DIY Home Garden


5 Super Simple Steps to Dehydrating Cabbage

Cabbage might be among the easiest to dehydrate vegetables that we can share with you. Unlike many of the dehydrator projects we describe, it does not require any blanching and ice bath processes. That simplicity means that you can prep a nice big batch of this staple veggie and have it begin the drying process in only a few short minutes. 

Not only is it easy to dehydrate this leafy veggie, but it’s also rather gratifying. At the end of the process, you accomplish something worthwhile. So be proud of yourself for taking an interest in learning how to do this easy project.

Why Dehydrate Foods?

Drying foods is one of the most sensible ways to “put up” your summer crop for winter consumption. Here is why:

  • Space-saving. Drying removes the moisture content. Thus, you reduce the size of the produce, taking up far less storage space. This is especially useful if you live in a small home or apartment. 
  • Preparedness. If you live in an area prone to wild weather, storms, or other frequent disasters, you’ll have a food supply at the ready. 
  • Economical. Granted, cabbage remains relatively cheap all year long. However, if you or a friendly neighbor find yourself with a bumper crop (as I have!), why, that is even better. During the harvest, scope out a local farmer’s market. There you can often find prices lower than at the local grocery store. 
  • Nutritious. Any veggies will lose a little bit of their nutrition as they dry. However, they do retain most of their nutrients. Add to that, you are skipping the sodium you find in frozen or canned varieties during the off-season.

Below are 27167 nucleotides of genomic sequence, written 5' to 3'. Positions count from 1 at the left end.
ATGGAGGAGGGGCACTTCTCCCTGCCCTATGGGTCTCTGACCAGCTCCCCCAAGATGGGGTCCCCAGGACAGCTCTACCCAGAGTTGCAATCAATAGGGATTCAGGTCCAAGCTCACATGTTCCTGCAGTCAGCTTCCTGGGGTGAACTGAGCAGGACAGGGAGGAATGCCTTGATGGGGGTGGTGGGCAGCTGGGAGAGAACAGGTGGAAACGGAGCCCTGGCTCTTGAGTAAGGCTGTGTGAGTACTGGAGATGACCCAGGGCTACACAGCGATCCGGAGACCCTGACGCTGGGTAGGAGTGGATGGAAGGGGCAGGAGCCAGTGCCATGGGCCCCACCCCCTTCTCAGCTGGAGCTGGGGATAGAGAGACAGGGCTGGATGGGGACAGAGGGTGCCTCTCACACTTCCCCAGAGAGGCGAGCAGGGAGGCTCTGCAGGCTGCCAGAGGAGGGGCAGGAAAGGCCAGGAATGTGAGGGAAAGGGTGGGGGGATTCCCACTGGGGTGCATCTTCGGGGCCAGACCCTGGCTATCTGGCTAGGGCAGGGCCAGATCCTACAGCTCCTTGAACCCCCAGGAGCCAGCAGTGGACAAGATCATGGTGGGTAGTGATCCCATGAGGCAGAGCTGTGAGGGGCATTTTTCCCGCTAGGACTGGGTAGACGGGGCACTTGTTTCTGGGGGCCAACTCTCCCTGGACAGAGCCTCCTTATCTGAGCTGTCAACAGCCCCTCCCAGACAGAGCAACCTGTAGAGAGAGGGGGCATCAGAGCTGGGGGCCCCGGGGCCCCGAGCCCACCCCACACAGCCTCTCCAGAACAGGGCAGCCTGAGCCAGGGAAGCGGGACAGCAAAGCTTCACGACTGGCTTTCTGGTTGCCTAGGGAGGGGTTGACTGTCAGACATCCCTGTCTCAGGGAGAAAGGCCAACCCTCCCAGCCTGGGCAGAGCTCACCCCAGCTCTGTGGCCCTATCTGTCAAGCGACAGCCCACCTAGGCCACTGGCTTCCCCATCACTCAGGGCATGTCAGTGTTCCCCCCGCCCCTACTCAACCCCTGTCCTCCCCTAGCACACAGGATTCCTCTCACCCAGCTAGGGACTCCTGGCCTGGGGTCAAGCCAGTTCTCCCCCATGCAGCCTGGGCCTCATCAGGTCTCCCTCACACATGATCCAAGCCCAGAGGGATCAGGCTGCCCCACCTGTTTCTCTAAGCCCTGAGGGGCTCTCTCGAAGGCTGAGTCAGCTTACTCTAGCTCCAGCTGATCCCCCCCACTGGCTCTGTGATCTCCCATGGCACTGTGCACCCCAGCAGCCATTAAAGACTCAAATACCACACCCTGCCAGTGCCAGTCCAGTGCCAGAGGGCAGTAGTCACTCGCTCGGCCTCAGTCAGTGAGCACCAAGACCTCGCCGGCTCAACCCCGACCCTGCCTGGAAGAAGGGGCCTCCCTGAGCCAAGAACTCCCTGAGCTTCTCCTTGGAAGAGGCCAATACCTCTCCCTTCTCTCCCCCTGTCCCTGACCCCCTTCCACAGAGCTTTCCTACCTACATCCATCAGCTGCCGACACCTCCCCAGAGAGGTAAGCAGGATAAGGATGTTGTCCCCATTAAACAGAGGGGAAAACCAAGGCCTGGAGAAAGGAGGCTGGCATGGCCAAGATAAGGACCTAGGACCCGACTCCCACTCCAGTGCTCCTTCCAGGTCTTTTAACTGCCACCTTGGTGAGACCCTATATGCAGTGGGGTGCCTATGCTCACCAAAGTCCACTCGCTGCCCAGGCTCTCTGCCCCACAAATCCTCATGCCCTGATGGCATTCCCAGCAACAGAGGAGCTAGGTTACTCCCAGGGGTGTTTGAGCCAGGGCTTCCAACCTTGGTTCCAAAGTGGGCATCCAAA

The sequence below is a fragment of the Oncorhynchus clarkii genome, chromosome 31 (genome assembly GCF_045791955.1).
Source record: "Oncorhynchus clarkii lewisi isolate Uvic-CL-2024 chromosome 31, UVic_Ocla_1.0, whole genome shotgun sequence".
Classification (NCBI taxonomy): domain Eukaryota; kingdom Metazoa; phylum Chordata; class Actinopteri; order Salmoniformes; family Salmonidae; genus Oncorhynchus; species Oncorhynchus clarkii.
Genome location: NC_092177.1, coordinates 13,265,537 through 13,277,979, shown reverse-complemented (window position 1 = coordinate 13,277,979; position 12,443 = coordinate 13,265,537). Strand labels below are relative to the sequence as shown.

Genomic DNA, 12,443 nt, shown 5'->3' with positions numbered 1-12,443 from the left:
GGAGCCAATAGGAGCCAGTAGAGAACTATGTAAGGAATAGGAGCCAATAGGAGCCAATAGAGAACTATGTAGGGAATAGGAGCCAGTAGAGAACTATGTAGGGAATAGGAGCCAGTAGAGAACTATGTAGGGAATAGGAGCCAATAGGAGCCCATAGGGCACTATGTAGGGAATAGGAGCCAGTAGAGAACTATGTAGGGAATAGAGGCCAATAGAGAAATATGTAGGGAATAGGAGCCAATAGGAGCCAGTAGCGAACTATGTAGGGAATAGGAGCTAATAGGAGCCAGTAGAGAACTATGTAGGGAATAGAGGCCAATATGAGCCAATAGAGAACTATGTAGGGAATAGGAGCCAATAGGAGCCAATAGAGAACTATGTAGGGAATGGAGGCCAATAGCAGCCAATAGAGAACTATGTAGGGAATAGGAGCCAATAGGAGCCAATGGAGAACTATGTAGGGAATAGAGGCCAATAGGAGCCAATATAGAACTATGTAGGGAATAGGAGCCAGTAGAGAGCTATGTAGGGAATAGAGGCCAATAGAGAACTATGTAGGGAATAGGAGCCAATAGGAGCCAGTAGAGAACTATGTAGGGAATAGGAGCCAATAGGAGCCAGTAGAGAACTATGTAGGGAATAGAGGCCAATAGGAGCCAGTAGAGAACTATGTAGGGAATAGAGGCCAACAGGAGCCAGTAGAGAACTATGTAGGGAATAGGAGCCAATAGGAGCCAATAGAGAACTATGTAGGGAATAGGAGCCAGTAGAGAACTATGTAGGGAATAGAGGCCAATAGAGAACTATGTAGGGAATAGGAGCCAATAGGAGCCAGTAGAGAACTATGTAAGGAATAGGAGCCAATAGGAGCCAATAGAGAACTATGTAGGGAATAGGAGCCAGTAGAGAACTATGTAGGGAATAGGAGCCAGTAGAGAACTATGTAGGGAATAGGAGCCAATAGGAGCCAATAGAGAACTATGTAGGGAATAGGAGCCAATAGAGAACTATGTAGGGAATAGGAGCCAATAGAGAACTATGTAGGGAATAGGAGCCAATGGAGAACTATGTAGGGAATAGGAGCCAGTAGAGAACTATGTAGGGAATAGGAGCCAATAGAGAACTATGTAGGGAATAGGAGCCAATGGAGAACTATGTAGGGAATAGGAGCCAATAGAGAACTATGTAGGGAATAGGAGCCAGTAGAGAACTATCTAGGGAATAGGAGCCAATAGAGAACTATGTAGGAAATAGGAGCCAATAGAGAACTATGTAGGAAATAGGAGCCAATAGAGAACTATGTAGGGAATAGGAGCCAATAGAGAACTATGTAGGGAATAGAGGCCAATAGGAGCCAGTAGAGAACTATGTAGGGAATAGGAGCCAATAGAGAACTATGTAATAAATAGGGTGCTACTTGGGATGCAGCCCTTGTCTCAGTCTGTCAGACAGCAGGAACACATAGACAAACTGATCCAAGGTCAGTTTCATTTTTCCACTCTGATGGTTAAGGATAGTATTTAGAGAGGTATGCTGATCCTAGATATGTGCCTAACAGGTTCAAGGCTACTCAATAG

• Tasty. When you complete the drying process, your veggies look shriveled to nothing. However, once you reconstitute them, you will be pleasantly surprised at the taste it retains.
  • Long-term storage. I store it in a mason jar and note the date on the lid. Keep it in the dark, room temperature spot for as long as six months.

How to Use Dehydrated Cabbage

You might wonder what on Earth you will do with dehydrated veggies. 

chefman electric dehydrator
This is the dehydrator model and I use and love it. Find it on Amazon.

I use my dehydrated vegetables in: 

  • Soups
  • Stews
  • Roasts
  • Stirred into rice
  • Reconstituted and dropped into cabbage juice or a  green smoothie
  • Ground-up finely and hidden in meatloaf for my picky kid to eat.

SAFETY NOTE: This veggie is packed with Vitamin K. If you take blood thinners, check with your primary care physician and ask if you should avoid this food.

dehydrate carrots

Picking a Nice Head of Cabbage

Here is what to look for if you are shopping at the grocery store.  If you are growing it in your garden, well, you will probably be just a little less picky!  

  • Select heads that are medium to large in size.
  • Examine it to make sure you don’t see any cracks or splits
  • Make sure you don’t see dark spots or rot
  • Pass on it if you see a bug or worm infestation. It happens.